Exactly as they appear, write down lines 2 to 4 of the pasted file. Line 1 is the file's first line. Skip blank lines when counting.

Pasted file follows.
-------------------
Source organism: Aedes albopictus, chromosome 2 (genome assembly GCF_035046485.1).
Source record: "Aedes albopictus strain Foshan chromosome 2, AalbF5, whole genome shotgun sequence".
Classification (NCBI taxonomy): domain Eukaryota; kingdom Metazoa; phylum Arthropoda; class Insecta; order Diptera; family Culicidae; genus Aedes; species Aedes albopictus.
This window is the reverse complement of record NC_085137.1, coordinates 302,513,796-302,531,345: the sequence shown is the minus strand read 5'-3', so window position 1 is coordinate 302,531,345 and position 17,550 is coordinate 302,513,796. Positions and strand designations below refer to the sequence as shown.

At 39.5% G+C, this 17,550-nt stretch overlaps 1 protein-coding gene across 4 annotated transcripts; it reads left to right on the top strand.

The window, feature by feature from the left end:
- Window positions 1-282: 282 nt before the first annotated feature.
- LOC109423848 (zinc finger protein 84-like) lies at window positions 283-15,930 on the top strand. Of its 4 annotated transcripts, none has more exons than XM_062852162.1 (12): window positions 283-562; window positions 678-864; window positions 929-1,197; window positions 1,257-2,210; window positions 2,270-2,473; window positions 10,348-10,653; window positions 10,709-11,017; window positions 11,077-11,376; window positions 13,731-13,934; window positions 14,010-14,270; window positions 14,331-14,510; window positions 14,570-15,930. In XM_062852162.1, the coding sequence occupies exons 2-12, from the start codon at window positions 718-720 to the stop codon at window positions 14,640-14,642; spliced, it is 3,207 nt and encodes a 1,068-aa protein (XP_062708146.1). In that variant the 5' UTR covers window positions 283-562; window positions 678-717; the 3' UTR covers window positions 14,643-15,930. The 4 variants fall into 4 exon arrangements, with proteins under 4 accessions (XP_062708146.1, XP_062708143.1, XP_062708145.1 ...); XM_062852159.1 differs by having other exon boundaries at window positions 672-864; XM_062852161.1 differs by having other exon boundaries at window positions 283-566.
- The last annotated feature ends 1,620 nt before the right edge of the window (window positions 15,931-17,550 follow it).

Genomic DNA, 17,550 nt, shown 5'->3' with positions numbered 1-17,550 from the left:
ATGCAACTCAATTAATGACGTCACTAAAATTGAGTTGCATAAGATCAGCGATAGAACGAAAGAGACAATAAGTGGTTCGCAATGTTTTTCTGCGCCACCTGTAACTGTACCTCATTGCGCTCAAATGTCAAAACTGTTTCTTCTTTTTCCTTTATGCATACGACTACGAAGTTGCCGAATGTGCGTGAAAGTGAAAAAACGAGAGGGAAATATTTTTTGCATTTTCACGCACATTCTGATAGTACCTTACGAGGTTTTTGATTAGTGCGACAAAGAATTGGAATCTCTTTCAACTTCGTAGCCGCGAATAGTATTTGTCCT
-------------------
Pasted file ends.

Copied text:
Source record: "Aedes albopictus strain Foshan chromosome 2, AalbF5, whole genome shotgun sequence".
Classification (NCBI taxonomy): domain Eukaryota; kingdom Metazoa; phylum Arthropoda; class Insecta; order Diptera; family Culicidae; genus Aedes; species Aedes albopictus.
This window is the reverse complement of record NC_085137.1, coordinates 302,513,796-302,531,345: the sequence shown is the minus strand read 5'-3', so window position 1 is coordinate 302,531,345 and position 17,550 is coordinate 302,513,796. Positions and strand designations below refer to the sequence as shown.